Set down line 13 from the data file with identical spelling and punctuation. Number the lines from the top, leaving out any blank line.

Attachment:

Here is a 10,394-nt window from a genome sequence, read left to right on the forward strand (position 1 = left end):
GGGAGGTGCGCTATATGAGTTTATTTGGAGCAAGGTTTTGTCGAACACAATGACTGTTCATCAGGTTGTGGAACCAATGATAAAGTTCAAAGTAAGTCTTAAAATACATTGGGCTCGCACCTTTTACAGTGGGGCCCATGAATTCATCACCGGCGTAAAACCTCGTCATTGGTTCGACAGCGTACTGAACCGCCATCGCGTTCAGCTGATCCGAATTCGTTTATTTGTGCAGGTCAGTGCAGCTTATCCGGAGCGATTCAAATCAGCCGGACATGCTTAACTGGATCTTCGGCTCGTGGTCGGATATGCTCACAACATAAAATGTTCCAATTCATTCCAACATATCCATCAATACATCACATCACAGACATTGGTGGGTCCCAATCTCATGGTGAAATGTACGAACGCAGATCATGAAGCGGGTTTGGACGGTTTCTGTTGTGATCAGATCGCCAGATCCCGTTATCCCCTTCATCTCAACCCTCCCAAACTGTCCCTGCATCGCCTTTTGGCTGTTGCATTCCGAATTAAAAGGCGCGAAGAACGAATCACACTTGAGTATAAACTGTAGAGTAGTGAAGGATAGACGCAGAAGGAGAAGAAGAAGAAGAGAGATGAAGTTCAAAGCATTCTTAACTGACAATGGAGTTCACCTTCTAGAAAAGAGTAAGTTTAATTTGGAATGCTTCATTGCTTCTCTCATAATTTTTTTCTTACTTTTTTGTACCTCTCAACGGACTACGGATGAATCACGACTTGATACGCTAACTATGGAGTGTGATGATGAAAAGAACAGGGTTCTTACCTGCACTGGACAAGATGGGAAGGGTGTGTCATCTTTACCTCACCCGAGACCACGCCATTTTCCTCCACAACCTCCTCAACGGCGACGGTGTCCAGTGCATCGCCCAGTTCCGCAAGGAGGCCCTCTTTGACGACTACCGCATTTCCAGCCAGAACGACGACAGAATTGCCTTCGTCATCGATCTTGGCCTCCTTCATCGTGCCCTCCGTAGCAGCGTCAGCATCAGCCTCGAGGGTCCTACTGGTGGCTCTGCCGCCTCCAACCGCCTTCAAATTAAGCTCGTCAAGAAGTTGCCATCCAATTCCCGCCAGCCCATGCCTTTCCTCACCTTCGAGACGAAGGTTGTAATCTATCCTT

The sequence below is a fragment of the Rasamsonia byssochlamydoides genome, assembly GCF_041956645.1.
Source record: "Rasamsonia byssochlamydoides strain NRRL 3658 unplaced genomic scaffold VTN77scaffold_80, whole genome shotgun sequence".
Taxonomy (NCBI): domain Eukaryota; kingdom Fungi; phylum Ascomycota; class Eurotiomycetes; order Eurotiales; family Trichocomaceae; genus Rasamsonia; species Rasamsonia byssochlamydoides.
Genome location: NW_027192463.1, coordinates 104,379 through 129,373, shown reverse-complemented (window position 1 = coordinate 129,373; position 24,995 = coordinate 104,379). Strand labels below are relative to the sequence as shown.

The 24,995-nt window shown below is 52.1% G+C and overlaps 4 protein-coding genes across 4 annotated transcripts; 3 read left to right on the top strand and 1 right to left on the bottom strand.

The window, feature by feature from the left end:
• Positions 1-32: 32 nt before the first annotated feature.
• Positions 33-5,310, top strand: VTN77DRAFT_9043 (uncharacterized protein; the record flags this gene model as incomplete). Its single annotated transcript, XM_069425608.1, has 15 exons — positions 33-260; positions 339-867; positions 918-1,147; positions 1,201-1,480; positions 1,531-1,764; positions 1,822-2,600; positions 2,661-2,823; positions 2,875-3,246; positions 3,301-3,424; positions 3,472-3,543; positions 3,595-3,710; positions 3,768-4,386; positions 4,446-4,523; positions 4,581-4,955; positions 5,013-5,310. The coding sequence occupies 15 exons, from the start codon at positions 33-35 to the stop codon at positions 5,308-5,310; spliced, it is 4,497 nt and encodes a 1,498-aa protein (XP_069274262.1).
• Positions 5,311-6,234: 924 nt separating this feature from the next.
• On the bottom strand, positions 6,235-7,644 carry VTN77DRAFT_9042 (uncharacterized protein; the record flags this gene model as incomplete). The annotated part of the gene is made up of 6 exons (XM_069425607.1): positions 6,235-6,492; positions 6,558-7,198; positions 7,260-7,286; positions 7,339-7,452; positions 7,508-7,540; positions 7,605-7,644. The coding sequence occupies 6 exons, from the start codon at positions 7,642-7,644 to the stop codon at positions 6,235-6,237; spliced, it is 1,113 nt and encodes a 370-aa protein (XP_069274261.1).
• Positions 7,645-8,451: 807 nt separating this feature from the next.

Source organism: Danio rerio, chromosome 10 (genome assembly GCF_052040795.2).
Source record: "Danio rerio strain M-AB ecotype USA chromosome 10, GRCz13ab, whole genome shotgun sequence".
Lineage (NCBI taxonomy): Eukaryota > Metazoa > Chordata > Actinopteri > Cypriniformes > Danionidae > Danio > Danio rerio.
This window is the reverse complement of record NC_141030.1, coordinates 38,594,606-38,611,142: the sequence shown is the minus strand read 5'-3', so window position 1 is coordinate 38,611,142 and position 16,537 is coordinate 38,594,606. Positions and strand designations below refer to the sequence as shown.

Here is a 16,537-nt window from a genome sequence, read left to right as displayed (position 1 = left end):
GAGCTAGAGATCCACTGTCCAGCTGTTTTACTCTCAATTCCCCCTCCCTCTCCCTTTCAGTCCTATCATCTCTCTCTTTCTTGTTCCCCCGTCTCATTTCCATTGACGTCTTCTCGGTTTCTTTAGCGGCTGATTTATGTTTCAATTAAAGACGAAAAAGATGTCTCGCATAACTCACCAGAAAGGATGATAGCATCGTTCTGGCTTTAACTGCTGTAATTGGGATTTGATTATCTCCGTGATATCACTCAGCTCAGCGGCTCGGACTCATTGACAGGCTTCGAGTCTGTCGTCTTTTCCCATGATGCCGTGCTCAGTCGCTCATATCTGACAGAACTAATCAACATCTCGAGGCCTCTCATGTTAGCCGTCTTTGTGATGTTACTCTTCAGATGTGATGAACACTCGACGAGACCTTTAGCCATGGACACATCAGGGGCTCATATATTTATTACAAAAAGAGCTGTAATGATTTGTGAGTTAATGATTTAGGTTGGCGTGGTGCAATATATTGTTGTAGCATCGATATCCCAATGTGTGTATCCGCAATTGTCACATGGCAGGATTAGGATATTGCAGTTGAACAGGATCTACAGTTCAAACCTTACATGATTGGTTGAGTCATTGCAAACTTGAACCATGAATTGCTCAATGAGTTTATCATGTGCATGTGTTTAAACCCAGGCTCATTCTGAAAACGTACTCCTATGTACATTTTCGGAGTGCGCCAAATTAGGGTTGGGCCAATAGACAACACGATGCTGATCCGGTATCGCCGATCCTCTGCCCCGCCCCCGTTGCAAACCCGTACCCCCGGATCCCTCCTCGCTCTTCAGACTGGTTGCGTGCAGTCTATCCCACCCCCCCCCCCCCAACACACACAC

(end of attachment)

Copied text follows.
• Positions 7,645-8,451: 807 nt separating this feature from the next.